Comments

“outregis ” says:

“The argument made by this book, at least as provided in the synopsis above, is demonstrably wrong on almost every point.

The historical country homes of the rich bear no relation to the millions of tract homes lived in by suburbanites in the era of the automobile. Both in real numbers and pecentage of the population, they represented a far lesser impact on society and the environment.

The fact that automobile ownership and sprawl are on the rise in Europe hardly make it a desirable goal. If sprawl is what people want, then that is one thing. If people want to fight sprawl, then the fact that it is happening in other parts of the world doesn’t mean we should accept it.

Zoning laws, cheap gas, and subsidized highway construction all play major roles in the creation of sprawl. These are decisions made by our government, and (indirectly) our population, not some invisible hand.”

Matt Niebuhr says:

” I have not read the book (yet).

What caught my attention, in reading Rybczynski’s review on the book, was and is that the book may offer a longer view of what is now coined “sprawl”… The book may begin to offer other perspectives (historical) on the problem – which of course I think sprawl is a problem.

Summarily, I hold the belief that the problem of sprawl – is a problem solved through economic constraints on the “invisible hand” i.e. us who is the general public.

Only when for example, gas becomes too expensive, when our time spent to and from places of living and working becomes too consuming, when our perception of our “quality of life” is adversely effected by the choices we make — and can afford to make — will there be any change in thinking that the “surban” life is the pursuit worth going after.

I think your point about historical country homes of the rich is fine in terms of numbers of people/actual cost impact etc – But I disagree that it bears no relation. I think that the “historical country home” created an example. A pursuit – that fosters a desire of the “mass” class to also want for that kind of environment. Historically speaking, it may have been more about the clean, open, fresh, healthy countryside – private yet not isolated – that drove the issue. Cities were (some still are of course) dirty, concentrated, elbows to asses if you will, type living conditions. For the most part now, generally speaking, those kinds of problems are solved with modern infrastructure.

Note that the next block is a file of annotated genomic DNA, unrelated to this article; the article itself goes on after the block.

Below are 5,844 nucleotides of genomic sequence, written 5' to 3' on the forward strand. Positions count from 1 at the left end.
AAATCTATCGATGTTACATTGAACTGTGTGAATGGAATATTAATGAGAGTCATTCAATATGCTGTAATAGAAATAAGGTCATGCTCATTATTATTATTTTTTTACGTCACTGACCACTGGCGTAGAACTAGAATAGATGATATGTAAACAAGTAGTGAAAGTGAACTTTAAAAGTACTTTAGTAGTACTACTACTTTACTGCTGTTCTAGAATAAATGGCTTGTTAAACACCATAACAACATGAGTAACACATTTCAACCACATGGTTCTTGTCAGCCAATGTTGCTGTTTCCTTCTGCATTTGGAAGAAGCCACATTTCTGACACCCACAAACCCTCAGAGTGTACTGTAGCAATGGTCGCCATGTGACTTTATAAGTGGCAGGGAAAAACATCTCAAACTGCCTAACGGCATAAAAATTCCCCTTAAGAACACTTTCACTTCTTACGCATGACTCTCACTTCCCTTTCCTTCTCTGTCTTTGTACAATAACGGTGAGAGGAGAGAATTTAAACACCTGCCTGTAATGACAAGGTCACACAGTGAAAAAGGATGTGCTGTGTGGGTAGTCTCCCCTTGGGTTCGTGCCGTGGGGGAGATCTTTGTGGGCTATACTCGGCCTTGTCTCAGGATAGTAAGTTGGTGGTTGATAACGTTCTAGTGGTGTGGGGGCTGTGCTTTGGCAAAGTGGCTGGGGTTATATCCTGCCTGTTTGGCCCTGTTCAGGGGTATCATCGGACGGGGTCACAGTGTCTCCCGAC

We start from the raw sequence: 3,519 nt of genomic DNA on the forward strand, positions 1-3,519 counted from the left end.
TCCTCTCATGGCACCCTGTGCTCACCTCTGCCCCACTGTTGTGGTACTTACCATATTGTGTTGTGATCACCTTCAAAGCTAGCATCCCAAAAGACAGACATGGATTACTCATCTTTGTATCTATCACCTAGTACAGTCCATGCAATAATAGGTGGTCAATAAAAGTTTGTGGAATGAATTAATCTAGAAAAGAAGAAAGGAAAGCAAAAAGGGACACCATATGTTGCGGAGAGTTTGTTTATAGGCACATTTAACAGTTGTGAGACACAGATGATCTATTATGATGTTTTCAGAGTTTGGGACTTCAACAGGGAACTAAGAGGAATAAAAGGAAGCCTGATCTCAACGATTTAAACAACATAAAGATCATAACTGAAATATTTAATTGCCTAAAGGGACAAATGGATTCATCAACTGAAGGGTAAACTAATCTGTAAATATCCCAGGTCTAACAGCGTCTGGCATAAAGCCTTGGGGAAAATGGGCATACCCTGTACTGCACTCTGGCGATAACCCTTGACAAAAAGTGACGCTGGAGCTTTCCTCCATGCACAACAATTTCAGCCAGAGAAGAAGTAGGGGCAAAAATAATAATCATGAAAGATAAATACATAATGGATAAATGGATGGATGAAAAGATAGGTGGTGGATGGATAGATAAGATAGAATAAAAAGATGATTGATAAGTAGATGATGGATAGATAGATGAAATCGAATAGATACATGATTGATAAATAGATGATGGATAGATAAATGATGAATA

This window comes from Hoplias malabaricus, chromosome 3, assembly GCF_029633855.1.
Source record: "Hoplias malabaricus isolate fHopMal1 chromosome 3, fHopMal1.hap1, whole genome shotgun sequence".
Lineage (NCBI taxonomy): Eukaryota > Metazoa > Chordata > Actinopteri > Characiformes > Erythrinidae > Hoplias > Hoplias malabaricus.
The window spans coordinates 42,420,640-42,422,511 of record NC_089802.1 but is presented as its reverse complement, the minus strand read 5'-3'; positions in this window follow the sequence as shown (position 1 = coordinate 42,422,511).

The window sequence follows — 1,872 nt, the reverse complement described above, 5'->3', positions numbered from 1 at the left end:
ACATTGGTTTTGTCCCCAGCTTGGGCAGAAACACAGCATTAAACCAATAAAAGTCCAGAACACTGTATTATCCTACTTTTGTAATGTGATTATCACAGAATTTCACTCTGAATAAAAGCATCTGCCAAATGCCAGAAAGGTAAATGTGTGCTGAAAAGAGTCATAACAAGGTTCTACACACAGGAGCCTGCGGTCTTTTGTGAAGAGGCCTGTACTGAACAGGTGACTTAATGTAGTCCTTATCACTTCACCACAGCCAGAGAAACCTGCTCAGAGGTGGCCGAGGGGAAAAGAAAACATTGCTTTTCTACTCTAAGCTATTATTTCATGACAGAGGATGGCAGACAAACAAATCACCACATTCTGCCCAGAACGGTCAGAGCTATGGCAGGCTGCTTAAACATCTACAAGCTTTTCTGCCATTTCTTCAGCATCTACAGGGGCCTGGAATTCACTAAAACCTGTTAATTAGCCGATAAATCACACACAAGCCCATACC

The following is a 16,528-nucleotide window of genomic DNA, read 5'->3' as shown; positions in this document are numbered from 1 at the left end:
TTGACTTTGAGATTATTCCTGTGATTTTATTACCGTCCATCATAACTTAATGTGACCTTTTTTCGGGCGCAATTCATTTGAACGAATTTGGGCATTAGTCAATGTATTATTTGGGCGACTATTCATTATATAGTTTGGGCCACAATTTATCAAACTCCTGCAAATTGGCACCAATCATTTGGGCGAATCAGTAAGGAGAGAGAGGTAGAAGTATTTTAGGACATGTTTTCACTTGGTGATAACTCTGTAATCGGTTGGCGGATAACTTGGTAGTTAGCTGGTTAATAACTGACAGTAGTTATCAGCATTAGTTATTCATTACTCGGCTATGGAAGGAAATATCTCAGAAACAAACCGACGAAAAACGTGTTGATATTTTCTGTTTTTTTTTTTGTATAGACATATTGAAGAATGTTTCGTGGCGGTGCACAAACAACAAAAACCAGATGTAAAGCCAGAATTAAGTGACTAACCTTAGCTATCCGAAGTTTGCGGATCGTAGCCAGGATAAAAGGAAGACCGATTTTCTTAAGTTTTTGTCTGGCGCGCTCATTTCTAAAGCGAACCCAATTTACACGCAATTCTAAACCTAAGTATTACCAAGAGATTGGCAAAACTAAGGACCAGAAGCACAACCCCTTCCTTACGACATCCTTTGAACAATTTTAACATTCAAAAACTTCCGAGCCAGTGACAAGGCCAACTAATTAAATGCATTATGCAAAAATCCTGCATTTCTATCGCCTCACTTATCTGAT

For me, the issue is about the “invisible hand” is really about our perception of status by where you live and the pursuit of the “made it” identity… In that sense, we are the “invisible hand”. We are responsible for it – not somebody else. Zoning laws reflect economic pressures, Subsidized highway construction and cheap gas are enablers. So decisions in this light are not “by our government” but by our own doing. That is the “invisible hand”.

UPDATE: Cover: Art Building U of Iowa

UPDATE: Steven Holl – interviewed by Charlie Rose. I was very happy and excited to see a bit of the University of Iowa’s new Art Building be a part of the noted work discussed in the interview by Charlie Rose. I have to say that having been a part of the team for the Art Building and from the architect-of-record point of view, this was one of the most challenging yet rewarding experiences I’ve had. I think it is important to note how many times Mr. Holl refers to “we” or “us” when describing the process. It begins with a strong idea that a group can work upon and with.

The “we” expands and contracts of course throughout process but ultimately boils down to recognizing the power of a strong client / architect / builder – with these three willful partners in this process a lot of great work and ideas can be accomplished.

Well, it’s fun to see your work, whether it’s a photograph, or a project, or both/and – published.

Art Building – School of Art and Art History, University of Iowa
Steven Holl Architects – Design Architect (Project link)
HLKB Architecture – Architect of Record

More photo’s of the project here

A review by Blair KaminChicago Tribute architecture critic here in ArchRecord (full article in January 2007 ArchRecord magazine).